The Majors: Disney

Top pix: 'Finding Nemo,' 'Pirates'

In spite of the corporate woes at Disney, Walt Disney Studios, under chair Dick Cook and Buena Vista Motion Pictures Group prexy Nina Jacobson, has had hit written all over it in 2003.

Thanks to megablockbusters “Finding Nemo” and Johnny Depp swashbuckler “Pirates of the Caribbean: The Curse of the Black Pearl,” the Mouse House has had its most profitable year in recent memory and is riding high into 2004.

The biggest hit of 2003 for Disney was Pixar’s animated smash “Finding Nemo,” which has grossed over $339 million for the Mouse House, making it the highest-grossing pic of the year and seems likely to gain major kudos this award season.

Disney box office success also is bolstered on a morale level by it enjoying a stable production management regime in Cook and Jacobson.

“We feel really grateful to our filmmakers who gave their all on the movies this year and it shows,” says Jacobson, who is in her sixth year at the studio.

“Our marketing and distribution department just hit the ball out of the park on so many different types of movies and their teams really couldn’t have done a better job than they did.”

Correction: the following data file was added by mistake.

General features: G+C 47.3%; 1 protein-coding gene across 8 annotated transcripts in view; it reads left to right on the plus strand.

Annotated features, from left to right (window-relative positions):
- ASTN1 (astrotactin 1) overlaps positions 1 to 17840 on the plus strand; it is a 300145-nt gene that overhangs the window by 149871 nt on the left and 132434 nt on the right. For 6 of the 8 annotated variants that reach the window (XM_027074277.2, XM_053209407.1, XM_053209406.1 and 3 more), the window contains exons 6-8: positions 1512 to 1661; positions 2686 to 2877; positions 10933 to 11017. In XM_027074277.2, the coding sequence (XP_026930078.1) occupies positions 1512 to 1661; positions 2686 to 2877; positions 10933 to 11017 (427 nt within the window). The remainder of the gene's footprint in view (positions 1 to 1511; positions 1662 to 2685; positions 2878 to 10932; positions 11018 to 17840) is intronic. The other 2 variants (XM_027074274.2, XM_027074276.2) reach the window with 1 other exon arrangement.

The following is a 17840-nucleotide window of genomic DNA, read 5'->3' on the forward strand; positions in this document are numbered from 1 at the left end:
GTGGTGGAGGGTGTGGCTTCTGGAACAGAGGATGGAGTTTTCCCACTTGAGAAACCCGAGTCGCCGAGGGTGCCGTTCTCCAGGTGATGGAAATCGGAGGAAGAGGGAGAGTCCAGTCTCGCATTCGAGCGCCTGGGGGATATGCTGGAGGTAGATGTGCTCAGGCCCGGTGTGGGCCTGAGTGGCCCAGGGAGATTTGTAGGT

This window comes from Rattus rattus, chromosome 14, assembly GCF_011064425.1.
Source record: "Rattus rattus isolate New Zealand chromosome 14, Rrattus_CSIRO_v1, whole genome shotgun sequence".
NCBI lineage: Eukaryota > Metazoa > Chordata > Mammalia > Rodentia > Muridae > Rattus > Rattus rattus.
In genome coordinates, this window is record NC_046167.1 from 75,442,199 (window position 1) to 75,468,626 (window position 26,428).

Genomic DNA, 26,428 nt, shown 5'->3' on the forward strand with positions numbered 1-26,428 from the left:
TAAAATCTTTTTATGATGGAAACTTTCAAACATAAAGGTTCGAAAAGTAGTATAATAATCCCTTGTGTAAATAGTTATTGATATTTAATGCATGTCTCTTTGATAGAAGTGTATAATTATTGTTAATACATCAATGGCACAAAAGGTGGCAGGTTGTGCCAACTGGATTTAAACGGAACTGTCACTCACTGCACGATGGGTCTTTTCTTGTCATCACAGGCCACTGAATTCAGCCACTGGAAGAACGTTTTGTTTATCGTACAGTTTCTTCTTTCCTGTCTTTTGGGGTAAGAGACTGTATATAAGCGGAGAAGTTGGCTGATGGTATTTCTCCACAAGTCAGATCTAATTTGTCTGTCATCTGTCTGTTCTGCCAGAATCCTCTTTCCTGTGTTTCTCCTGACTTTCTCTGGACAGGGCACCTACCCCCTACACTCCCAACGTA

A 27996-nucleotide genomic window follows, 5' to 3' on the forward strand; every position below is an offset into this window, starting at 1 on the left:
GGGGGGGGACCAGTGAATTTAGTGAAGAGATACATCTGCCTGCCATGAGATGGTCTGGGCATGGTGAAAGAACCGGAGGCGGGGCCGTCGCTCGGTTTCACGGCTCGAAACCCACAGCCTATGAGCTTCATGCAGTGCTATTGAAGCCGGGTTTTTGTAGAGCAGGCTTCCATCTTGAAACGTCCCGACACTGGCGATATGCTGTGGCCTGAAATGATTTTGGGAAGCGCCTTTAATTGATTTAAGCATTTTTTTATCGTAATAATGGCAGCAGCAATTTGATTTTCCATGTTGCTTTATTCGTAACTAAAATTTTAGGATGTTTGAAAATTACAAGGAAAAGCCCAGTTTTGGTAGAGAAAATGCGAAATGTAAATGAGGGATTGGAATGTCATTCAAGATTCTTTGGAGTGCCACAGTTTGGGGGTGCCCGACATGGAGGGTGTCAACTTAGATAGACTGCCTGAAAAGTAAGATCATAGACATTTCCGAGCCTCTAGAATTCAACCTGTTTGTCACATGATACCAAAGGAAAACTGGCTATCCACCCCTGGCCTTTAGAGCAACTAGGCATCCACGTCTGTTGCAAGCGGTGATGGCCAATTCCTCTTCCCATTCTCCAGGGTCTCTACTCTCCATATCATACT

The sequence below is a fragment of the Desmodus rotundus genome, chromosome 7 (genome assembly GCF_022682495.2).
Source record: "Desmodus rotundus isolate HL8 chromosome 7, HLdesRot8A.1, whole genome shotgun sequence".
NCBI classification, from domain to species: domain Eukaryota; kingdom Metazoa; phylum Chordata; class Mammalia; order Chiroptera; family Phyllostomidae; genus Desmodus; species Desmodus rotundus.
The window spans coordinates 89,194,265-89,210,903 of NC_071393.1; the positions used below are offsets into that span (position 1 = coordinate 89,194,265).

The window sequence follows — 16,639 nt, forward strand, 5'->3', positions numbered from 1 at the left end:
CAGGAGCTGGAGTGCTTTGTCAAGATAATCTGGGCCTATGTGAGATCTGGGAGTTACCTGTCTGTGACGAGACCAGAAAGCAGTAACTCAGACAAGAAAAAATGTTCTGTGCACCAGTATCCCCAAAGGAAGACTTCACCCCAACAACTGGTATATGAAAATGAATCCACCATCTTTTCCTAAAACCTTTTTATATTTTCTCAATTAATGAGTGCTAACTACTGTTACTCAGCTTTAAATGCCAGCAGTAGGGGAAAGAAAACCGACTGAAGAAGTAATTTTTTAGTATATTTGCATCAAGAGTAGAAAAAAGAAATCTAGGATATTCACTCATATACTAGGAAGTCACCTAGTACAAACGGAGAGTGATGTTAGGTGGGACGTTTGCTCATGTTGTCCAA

Jacobson, however, expressed disappointment with the performance of “Veronica Guerin,” Jerry Bruckheimer’s modestly budgeted portrayal of a murdered Irish journalist battling Dublin’s underground druglords. Joel Schumacher-helmed pic barely made a ripple at the B.O.

“It’s a movie I really wish had landed more with audiences,” she says.

Studio’s Eddie Murphy starrer “Haunted Mansion” also underperformed, grossing more than $54 million through three weeks.

Disney also looks to have a strong year in 2004 with Bruckheimer’s “King Arthur” epic starring Clive Owen, Wes Anderson’s “The Life Aquatic,” the Coen brothers’ “Ladykillers,” M. Night Shyamalan’s “The Village,” “Hidalgo” and John Lee Hancock’s “The Alamo.”

Want to read more articles like this one? SUBSCRIBE TO VARIETY TODAY.
Post A Comment 0

Leave a Reply

No Comments

Comments are moderated. They may be edited for clarity and reprinting in whole or in part in Variety publications.

Fill in your details below or click an icon to log in:

WordPress.com Logo

You are commenting using your WordPress.com account. Log Out / Change )

Twitter picture

You are commenting using your Twitter account. Log Out / Change )

Facebook photo

You are commenting using your Facebook account. Log Out / Change )

Google+ photo

You are commenting using your Google+ account. Log Out / Change )

Connecting to %s

More News from Variety

Loading